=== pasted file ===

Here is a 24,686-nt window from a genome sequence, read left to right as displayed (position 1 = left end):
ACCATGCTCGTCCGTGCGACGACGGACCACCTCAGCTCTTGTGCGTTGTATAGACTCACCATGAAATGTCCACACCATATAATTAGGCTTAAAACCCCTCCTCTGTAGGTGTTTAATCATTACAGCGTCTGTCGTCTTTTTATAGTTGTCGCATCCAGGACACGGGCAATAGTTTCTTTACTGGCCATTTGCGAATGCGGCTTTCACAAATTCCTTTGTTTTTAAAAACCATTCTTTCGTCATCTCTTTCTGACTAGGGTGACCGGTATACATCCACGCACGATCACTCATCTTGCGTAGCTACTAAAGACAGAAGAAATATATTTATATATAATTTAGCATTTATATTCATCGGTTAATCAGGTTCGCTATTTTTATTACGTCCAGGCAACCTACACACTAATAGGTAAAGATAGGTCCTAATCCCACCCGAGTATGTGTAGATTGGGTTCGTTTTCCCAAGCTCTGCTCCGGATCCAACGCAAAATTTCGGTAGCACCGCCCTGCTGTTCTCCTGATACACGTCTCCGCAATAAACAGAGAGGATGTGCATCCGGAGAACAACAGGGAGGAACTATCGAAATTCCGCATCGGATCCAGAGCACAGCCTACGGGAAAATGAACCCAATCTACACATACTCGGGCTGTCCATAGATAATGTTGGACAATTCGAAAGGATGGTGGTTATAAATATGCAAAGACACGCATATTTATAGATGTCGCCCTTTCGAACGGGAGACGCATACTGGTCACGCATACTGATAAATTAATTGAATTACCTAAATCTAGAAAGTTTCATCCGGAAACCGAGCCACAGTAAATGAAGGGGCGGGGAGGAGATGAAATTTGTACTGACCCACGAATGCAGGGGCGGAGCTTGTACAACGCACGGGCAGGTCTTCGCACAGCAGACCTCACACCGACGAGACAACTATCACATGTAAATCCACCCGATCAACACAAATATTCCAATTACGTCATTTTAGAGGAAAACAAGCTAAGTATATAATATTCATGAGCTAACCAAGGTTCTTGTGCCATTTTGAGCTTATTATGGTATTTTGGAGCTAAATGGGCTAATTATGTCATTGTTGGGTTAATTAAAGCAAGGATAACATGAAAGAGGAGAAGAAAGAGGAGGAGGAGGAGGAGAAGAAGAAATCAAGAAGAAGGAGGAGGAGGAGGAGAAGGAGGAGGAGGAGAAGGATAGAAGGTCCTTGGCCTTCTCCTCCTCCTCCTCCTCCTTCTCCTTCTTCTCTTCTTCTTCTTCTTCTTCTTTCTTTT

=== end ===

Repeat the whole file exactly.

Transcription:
Here is a 24,686-nt window from a genome sequence, read left to right as displayed (position 1 = left end):
ACCATGCTCGTCCGTGCGACGACGGACCACCTCAGCTCTTGTGCGTTGTATAGACTCACCATGAAATGTCCACACCATATAATTAGGCTTAAAACCCCTCCTCTGTAGGTGTTTAATCATTACAGCGTCTGTCGTCTTTTTATAGTTGTCGCATCCAGGACACGGGCAATAGTTTCTTTACTGGCCATTTGCGAATGCGGCTTTCACAAATTCCTTTGTTTTTAAAAACCATTCTTTCGTCATCTCTTTCTGACTAGGGTGACCGGTATACATCCACGCACGATCACTCATCTTGCGTAGCTACTAAAGACAGAAGAAATATATTTATATATAATTTAGCATTTATATTCATCGGTTAATCAGGTTCGCTATTTTTATTACGTCCAGGCAACCTACACACTAATAGGTAAAGATAGGTCCTAATCCCACCCGAGTATGTGTAGATTGGGTTCGTTTTCCCAAGCTCTGCTCCGGATCCAACGCAAAATTTCGGTAGCACCGCCCTGCTGTTCTCCTGATACACGTCTCCGCAATAAACAGAGAGGATGTGCATCCGGAGAACAACAGGGAGGAACTATCGAAATTCCGCATCGGATCCAGAGCACAGCCTACGGGAAAATGAACCCAATCTACACATACTCGGGCTGTCCATAGATAATGTTGGACAATTCGAAAGGATGGTGGTTATAAATATGCAAAGACACGCATATTTATAGATGTCGCCCTTTCGAACGGGAGACGCATACTGGTCACGCATACTGATAAATTAATTGAATTACCTAAATCTAGAAAGTTTCATCCGGAAACCGAGCCACAGTAAATGAAGGGGCGGGGAGGAGATGAAATTTGTACTGACCCACGAATGCAGGGGCGGAGCTTGTACAACGCACGGGCAGGTCTTCGCACAGCAGACCTCACACCGACGAGACAACTATCACATGTAAATCCACCCGATCAACACAAATATTCCAATTACGTCATTTTAGAGGAAAACAAGCTAAGTATATAATATTCATGAGCTAACCAAGGTTCTTGTGCCATTTTGAGCTTATTATGGTATTTTGGAGCTAAATGGGCTAATTATGTCATTGTTGGGTTAATTAAAGCAAGGATAACATGAAAGAGGAGAAGAAAGAGGAGGAGGAGGAGGAGAAGAAGAAATCAAGAAGAAGGAGGAGGAGGAGGAGAAGGAGGAGGAGGAGAAGGATAGAAGGTCCTTGGCCTTCTCCTCCTCCTCCTCCTCCTTCTCCTTCTTCTCTTCTTCTTCTTCTTCTTCTTTCTTTT